Finding the Right Message: Reverse Psychology and Reactance
The longest running off Broadway Musical, The fantastic onesIt tells the story of two neighbors who want their young adult children to fall in love with each other. Using reverse psychology, the fathers build a wall between their houses and forbid their son and daughter to meet. Spoiler alert: the tactic works and the couple falls in love.
Making someone want something they can’t have is a form of reverse psychology. Reverse psychology is used regularly spark reactance. It is a psychological phenomenon where people perceive individual freedom as threatened and then take action to preserve or protect that freedom.
Communication scientists and public health officials consider reactance when designing public health campaigns. The right message can prompt a person to quit smoking, wear a helmet, or have an annual mammogram. But it’s not an exact science, and a poorly worded message can lead people to double down on the behavior officials are trying to change. Problematically, campaign creators don’t know if their efforts worked until long after they’ve received the message.
Behavior Change Messages
1966 the psychologist Jack Brehm proposed the theory the reactance. He noted that if you avoid threatening behavior change, a person will not feel the need to protect that behavior.
Health communication scientists have taken this concept and applied it to behaviors they want people to stop, such as: B. smoking. They’ve also used it for behaviors they want people to adopt, such as a yearly mammogram. The public health campaigns are designed to encourage change without making people feel threatened enough to persist in the behavior in question.
Social scientists have found that the way a message is worded can make all the difference. Some messages are designed to do this on purpose Communicate the positive aspects make a change to avoid reactance. For example, an anti-smoking campaign can highlight what the person gains from quitting the habit: positive changes include saving money or not shivering outside during a smoke break. Therefore, the campaign does not focus on the loss of quitting smoking, but on the gains that occur after quitting smoking.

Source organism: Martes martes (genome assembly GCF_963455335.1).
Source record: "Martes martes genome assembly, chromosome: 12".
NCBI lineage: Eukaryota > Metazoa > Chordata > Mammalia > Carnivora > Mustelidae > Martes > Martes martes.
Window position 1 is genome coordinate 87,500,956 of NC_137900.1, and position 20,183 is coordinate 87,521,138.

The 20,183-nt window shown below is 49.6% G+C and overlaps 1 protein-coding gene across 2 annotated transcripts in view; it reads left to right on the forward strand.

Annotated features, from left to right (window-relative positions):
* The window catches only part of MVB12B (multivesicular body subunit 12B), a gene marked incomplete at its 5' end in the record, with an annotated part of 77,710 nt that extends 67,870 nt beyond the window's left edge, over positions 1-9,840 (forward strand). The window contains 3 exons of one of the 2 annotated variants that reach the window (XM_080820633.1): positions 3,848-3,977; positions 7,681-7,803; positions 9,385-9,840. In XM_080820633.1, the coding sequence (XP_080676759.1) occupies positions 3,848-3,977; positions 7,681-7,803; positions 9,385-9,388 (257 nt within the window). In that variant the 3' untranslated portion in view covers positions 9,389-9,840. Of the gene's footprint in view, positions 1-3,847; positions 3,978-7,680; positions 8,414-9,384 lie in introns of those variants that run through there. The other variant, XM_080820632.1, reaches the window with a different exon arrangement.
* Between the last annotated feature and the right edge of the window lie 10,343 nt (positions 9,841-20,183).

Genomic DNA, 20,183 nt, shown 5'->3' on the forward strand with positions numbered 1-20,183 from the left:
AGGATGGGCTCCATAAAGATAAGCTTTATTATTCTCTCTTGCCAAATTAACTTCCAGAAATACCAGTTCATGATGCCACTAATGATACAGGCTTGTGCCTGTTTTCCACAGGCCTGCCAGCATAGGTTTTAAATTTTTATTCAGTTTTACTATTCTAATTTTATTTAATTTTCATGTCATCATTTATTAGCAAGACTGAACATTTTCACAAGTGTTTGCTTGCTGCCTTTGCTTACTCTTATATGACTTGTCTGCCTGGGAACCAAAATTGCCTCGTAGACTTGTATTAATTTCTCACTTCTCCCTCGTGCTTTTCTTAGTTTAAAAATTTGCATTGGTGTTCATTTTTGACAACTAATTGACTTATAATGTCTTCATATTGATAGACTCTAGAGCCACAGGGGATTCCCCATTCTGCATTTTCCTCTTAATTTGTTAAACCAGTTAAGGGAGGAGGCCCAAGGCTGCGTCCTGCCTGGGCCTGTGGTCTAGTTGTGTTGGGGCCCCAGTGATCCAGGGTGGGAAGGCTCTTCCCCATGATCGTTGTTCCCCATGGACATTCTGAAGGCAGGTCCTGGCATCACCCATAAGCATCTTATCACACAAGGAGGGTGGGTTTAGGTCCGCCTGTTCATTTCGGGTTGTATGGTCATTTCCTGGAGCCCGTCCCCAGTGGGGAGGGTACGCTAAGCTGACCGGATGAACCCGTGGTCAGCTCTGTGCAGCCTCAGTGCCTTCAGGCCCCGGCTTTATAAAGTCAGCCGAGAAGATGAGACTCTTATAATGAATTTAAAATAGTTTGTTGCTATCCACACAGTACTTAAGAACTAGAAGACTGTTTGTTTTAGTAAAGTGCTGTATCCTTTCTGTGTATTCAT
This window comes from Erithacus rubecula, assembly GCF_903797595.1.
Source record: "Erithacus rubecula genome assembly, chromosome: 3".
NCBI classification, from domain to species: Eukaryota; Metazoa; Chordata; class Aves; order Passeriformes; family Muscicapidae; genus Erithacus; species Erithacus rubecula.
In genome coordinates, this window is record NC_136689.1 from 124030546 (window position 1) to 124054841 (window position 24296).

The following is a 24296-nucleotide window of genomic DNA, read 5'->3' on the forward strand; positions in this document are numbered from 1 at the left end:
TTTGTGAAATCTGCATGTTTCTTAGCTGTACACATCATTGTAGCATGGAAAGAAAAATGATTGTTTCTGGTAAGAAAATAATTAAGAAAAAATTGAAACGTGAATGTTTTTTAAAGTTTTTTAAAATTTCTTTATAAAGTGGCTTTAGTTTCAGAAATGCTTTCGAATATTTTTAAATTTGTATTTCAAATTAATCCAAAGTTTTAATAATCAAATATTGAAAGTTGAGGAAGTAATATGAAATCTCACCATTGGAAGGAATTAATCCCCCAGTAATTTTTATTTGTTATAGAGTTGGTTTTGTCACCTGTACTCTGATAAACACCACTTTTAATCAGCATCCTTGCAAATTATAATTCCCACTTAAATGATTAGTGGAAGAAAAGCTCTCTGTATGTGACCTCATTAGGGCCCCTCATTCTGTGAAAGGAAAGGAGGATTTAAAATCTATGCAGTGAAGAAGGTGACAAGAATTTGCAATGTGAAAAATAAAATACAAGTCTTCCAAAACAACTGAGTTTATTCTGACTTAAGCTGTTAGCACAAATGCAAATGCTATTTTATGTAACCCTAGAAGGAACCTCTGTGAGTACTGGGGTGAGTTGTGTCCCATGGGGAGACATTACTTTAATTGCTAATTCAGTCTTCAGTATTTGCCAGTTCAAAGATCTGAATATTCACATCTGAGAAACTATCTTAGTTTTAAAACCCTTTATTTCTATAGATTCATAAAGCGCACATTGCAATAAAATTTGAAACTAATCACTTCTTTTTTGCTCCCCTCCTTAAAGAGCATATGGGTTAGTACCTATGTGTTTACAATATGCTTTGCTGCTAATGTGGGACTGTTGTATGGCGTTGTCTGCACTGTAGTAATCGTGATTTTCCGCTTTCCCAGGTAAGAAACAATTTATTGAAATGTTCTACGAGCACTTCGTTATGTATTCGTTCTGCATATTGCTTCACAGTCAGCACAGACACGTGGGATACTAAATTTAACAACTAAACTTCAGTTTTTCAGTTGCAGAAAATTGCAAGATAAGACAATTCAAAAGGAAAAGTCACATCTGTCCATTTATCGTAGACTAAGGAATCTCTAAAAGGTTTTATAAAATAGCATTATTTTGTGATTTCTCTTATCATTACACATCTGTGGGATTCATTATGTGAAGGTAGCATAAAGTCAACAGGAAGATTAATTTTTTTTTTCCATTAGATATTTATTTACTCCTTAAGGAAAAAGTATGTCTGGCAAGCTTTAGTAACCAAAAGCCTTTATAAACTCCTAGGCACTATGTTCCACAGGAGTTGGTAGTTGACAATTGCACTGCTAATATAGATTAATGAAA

Studies have found this too Communicate negative aspects can work in some situations, especially when it comes to health screenings. The fear tactic works because experts don’t ask a person to stop a behavior or make a permanent change. They urge a person to take a preventive measure to protect themselves from a future threat.
But message frame has limits. Studies have shown that it matters who is delivering the message and whether the freedom in question has the power to hurt others or just the individual. In some situations, a person can agree with the message, but only for a short time.
Studying reverse psychology during the pandemic
During the Covid-19 pandemic, some people believed that wearing a mask at school, work or business is a violation of their personal freedom. These people reacted when they felt threatened by mask requirements and tried to restore that freedom.
A 2020 study in health communication studied the “Mask Up or Pack Up” campaign at Penn State University to see if the campaign induced reactance. The campaign promoted the idea that wearing masks, social distancing and participating in contract pursuits could help keep infection rates down. The messages stressed that if people didn’t mask up and infection rates rose, the school would have to pack up and return to virtual learning.
The campaign was intended to portray the virus as a threat to student freedom and mask-wearing as something that could mitigate the threat. The campaign was communicated via posters on campus and online videos. The students also learned they would receive warnings or sanctions if they did not comply with the pandemic guidelines.
Researchers surveyed 681 college students who lived on or near campus during an eight-week period in fall 2020. In addition to collecting demographic data, the researchers asked questions about how often the students did not wear a mask or saw others without a mask.
To measure reactance, the survey asked students to agree or disagree with statements such as “The campaign is trying to control me” or “The campaign is trying to pressure me.”
60 percent of respondents described the campaign as an attempt to pressure or control them. They reported both feelings of anger and instances of reduced masking. The authors found that the campaign elicited reactance and did not elicit the behavior change the creators intended. The students didn’t mask themselves, so the school packed up. After Thanksgiving, classes resumed virtually and in-person classes for the spring semester of 2021 started from afar.